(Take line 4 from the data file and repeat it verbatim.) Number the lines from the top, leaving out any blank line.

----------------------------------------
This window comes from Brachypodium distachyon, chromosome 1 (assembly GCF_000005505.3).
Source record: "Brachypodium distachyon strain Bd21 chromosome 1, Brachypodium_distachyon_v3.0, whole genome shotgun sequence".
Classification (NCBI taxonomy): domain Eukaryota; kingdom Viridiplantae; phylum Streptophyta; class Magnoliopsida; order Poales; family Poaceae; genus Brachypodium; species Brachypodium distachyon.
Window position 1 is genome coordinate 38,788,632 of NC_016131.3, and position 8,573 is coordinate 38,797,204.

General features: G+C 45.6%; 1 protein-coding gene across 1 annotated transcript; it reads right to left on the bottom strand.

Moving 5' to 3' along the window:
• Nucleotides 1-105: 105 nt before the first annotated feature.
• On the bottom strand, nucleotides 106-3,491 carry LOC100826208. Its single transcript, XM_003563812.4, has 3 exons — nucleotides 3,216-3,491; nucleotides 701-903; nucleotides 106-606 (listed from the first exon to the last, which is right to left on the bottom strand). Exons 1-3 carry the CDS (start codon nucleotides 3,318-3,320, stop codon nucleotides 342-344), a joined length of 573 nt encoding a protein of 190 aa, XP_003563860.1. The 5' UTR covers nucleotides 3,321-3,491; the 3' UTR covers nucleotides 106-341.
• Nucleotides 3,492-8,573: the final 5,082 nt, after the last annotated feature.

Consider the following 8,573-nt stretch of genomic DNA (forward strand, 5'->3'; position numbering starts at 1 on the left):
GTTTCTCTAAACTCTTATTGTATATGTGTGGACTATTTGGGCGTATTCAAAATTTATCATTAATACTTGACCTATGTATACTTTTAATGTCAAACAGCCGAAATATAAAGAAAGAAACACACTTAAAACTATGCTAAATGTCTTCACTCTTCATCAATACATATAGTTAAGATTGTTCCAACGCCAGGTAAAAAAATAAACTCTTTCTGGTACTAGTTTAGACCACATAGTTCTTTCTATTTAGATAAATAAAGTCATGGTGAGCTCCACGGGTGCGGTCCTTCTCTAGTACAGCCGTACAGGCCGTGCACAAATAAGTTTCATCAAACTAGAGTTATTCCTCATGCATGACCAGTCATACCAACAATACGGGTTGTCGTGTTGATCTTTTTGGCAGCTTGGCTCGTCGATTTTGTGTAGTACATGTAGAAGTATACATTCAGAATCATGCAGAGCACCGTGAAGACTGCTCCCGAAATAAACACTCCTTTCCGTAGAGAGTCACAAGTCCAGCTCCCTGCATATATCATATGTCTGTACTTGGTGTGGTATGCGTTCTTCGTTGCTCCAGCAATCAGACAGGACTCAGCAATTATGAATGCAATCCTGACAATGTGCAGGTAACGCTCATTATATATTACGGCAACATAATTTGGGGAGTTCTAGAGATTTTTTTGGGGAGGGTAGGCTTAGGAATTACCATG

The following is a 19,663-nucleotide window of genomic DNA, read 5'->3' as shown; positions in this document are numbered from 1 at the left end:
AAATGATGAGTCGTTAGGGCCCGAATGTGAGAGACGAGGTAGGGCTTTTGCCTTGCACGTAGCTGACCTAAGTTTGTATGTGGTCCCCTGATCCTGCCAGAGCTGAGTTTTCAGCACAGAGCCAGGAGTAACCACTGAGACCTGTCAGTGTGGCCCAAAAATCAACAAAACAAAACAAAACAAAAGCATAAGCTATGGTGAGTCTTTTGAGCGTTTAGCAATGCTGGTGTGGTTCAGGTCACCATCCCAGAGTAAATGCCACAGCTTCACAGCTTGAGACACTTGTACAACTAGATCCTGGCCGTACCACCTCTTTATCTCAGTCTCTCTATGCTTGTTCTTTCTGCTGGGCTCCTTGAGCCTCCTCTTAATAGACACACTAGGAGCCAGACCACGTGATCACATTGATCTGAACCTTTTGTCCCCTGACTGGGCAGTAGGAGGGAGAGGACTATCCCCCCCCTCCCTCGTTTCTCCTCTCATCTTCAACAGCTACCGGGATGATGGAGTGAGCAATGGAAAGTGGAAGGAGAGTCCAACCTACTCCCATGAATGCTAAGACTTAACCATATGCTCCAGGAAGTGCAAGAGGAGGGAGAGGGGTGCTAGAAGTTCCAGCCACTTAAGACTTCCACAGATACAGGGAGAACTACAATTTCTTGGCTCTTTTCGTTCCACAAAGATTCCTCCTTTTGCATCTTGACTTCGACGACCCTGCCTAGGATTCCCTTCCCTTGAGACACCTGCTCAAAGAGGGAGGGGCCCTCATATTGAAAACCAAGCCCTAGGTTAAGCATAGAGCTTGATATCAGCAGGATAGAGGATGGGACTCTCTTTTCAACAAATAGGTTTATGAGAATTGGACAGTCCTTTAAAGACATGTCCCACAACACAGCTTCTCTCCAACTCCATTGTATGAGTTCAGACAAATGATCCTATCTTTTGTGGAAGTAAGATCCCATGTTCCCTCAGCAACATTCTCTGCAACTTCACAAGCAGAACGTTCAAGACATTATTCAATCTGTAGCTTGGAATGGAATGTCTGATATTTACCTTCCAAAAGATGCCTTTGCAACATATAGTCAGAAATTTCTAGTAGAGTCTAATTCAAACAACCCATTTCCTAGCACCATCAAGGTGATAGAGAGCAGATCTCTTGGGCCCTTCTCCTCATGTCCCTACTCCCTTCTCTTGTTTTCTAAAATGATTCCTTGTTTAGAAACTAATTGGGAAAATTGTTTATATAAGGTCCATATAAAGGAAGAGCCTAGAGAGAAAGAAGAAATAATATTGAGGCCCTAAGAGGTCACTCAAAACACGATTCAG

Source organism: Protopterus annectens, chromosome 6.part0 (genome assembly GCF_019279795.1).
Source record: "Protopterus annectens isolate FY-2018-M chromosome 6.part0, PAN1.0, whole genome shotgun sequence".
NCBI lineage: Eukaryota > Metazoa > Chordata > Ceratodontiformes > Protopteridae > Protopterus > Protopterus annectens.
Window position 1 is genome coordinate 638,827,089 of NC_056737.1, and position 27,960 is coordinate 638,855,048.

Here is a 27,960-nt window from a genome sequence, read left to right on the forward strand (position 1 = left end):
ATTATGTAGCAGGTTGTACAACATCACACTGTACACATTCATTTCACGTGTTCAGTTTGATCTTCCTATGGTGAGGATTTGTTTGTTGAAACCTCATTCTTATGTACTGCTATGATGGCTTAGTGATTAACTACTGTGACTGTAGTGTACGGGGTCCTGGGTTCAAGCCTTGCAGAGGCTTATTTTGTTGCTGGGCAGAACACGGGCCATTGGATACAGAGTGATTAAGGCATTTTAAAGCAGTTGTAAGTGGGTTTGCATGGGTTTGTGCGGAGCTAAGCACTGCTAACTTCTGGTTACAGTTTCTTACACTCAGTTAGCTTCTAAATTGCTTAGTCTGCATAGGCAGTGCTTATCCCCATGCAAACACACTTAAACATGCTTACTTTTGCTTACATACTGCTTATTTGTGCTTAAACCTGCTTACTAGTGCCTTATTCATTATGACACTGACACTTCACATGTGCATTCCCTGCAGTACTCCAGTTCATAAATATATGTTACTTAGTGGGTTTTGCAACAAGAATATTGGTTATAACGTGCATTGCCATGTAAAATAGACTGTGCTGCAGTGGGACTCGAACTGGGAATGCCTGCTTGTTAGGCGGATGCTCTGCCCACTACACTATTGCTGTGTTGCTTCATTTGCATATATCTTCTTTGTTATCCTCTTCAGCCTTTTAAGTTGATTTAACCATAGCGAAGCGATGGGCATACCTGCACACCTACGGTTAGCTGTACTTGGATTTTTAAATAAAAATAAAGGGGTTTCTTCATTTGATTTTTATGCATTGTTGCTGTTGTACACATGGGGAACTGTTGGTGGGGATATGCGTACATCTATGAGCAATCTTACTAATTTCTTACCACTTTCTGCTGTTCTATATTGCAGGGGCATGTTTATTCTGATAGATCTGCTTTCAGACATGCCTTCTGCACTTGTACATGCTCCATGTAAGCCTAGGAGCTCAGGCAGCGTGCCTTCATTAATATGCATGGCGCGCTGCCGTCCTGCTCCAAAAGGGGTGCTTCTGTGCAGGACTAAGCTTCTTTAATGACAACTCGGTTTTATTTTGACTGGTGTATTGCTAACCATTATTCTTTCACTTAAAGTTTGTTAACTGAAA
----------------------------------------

Window position 1 is genome coordinate 38,788,632 of NC_016131.3, and position 8,573 is coordinate 38,797,204.